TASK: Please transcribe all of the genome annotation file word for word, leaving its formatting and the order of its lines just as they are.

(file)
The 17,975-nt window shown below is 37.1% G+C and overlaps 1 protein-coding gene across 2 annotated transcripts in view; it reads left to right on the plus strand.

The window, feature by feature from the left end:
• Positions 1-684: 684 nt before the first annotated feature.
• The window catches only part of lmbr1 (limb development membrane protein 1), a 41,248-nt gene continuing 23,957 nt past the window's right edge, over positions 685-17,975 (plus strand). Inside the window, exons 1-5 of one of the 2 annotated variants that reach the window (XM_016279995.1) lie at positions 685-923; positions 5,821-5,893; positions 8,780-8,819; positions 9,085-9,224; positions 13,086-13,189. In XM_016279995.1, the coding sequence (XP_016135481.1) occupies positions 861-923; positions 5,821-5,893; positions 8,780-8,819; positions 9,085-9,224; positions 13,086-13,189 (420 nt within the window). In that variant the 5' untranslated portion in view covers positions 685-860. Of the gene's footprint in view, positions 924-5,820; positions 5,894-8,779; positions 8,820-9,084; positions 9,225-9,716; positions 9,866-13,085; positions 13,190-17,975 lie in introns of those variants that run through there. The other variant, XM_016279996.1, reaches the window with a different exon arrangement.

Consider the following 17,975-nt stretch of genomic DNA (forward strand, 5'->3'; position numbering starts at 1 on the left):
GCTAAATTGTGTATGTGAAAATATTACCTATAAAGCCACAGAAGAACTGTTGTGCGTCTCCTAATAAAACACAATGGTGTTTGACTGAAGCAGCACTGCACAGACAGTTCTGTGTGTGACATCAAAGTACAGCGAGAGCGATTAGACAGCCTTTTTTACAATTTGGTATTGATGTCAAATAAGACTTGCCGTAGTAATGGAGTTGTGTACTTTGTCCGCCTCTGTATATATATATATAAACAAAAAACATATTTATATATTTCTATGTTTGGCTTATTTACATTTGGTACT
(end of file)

The 17,975-nt window shown below is 37.1% G+C and overlaps 1 protein-coding gene across 2 annotated transcripts in view; it reads left to right on the plus strand.

The window, feature by feature from the left end:
• Positions 1-684: 684 nt before the first annotated feature.
• The window catches only part of lmbr1 (limb development membrane protein 1), a 41,248-nt gene continuing 23,957 nt past the window's right edge, over positions 685-17,975 (plus strand). Inside the window, exons 1-5 of one of the 2 annotated variants that reach the window (XM_016279995.1) lie at positions 685-923; positions 5,821-5,893; positions 8,780-8,819; positions 9,085-9,224; positions 13,086-13,189. In XM_016279995.1, the coding sequence (XP_016135481.1) occupies positions 861-923; positions 5,821-5,893; positions 8,780-8,819; positions 9,085-9,224; positions 13,086-13,189 (420 nt within the window). In that variant the 5' untranslated portion in view covers positions 685-860. Of the gene's footprint in view, positions 924-5,820; positions 5,894-8,779; positions 8,820-9,084; positions 9,225-9,716; positions 9,866-13,085; positions 13,190-17,975 lie in introns of those variants that run through there. The other variant, XM_016279996.1, reaches the window with a different exon arrangement.

Consider the following 17,975-nt stretch of genomic DNA (forward strand, 5'->3'; position numbering starts at 1 on the left):
GCTAAATTGTGTATGTGAAAATATTACCTATAAAGCCACAGAAGAACTGTTGTGCGTCTCCTAATAAAACACAATGGTGTTTGACTGAAGCAGCACTGCACAGACAGTTCTGTGTGTGACATCAAAGTACAGCGAGAGCGATTAGACAGCCTTTTTTACAATTTGGTATTGATGTCAAATAAGACTTGCCGTAGTAATGGAGTTGTGTACTTTGTCCGCCTCTGTATATATATATATAAACAAAAAACATATTTATATATTTCTATGTTTGGCTTATTTACATTTGGTACT